New Delhi implements differentiation to determine cosmetics levy excise duties

By Michelle Yeomans

- Last updated on GMT

Related tags Medicine

New Delhi implements differentiation to determine cosmetics levy excise duties
The Supreme Court in New Delhi has implemented a "cure or care" differentiation to separate medicinal products from cosmetics in a bid to avoid confusion as to when suppliers will need to pay a levy of central excise duties.  

According to government officials, the decision to implement the rule is to establish whether a product is being classified rightly as a cosmetic or medicament, as cosmetic suppliers are taxed an central excise duty of 15%.

Referring then to the Central Excise Act, news publication on the region, the Times of India flagged up that the bench found preparations for skin care or colour cosmetics were those to be classified as cosmetics and that medicinal preparations used to treat certain skin complaints should also be categorized as medicaments.

In the country, cosmetic products are described as enhancing or improving a person's appearance or beauty, whereas medicinal products are used to treat or cure some medical condition.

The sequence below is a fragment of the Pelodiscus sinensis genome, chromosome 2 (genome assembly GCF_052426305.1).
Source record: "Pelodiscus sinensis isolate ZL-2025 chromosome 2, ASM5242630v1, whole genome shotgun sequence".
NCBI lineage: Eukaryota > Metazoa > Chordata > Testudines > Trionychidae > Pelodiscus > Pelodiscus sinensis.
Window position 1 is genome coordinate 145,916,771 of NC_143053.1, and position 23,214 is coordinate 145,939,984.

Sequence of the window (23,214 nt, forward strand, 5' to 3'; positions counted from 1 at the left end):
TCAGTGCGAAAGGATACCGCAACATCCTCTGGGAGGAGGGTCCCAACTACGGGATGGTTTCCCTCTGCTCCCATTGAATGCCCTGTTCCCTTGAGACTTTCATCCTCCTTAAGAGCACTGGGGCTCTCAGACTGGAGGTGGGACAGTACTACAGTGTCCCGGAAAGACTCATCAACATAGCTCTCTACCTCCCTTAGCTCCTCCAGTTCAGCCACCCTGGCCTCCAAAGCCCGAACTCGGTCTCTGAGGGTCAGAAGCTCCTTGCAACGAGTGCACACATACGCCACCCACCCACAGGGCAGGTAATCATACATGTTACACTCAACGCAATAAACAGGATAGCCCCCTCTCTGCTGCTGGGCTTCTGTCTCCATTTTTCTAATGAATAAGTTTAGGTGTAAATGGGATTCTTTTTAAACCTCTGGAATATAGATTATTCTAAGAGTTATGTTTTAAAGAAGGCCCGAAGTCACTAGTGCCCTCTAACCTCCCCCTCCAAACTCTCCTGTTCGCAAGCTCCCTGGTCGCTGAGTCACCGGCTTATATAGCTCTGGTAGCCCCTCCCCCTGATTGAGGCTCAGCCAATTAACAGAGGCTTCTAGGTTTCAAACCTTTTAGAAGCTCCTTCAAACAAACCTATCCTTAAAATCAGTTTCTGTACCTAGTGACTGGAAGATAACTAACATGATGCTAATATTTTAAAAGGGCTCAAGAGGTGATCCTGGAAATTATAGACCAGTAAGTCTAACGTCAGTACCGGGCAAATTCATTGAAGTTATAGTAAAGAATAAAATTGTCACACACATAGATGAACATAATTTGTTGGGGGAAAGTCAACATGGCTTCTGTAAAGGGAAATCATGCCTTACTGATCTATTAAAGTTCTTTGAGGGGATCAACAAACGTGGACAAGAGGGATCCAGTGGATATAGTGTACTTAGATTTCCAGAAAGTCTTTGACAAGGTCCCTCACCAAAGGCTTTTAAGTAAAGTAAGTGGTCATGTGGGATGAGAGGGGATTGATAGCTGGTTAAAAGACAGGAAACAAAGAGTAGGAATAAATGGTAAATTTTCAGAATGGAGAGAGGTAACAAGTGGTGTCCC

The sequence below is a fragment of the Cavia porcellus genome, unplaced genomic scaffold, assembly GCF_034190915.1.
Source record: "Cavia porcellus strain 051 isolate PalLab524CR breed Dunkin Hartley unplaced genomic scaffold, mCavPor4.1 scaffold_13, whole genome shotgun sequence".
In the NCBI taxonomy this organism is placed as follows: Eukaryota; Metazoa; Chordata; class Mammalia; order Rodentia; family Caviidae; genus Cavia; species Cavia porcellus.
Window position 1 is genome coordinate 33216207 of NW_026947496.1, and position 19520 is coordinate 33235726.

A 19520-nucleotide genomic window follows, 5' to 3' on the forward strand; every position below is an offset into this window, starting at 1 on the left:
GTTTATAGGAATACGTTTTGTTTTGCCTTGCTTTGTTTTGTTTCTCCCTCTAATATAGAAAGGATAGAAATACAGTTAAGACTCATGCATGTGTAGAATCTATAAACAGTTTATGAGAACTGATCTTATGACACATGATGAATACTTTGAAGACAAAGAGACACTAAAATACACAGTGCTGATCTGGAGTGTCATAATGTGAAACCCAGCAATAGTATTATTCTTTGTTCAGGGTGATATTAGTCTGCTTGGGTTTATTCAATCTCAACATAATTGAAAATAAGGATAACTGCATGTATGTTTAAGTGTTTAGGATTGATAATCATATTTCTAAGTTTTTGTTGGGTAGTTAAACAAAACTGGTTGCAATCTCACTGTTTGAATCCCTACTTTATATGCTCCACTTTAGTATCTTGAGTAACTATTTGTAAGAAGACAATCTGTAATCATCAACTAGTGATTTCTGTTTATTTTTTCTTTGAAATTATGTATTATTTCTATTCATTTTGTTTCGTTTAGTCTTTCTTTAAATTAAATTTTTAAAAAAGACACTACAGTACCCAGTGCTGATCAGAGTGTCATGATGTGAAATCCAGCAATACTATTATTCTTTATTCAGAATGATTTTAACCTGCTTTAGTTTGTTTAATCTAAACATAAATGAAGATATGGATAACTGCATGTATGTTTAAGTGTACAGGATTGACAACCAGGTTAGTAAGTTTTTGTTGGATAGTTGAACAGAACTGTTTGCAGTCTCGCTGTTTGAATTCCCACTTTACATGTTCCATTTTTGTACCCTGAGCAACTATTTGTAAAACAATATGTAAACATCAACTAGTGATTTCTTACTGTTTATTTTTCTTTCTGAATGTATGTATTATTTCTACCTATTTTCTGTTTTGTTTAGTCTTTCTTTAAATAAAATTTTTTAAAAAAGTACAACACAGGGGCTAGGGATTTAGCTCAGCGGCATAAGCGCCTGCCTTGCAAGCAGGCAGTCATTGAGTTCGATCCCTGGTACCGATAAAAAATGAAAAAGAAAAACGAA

According to official Justice Joseph; "If a product comprises of two or more constituents mixed or compounded together for therapeutic or prophylactic use, the same is to be covered under medicament."

Setting a standard to avoid confusion in the industry

The issue was recently brought before the judicial system in Mumbai, which wanted to tax the product 'Moisturex' as cosmetics, even though its' producer claimed it to be a medical product.

Applying the law to the dispute whether 'Moisturex' was a medicine or cosmetic, the bench said; "The use of the cream is not for the care of the skin. 'Moisturex' is also not primarily intended to protect the skin from sun, tan or dryness, etc. On the other hand, it is intended for treating or curing the dry skin conditions of the human skin and for a few other skin complaints like fissure feet, dry scaly skin conditions, ichthyosis, etc."

The excise department said if it was a medicament as claimed by the producer, it should have been sold under doctor's prescription and not over the counter like any other cosmetic. However the bench rejected this argument stating that; "If a product is sold without a prescription of a medical practitioner, it does not lead to the immediate conclusion that all products that are sold over/across the counter are cosmetics. There are several products that are sold over-the-counter and are yet, medicaments​."

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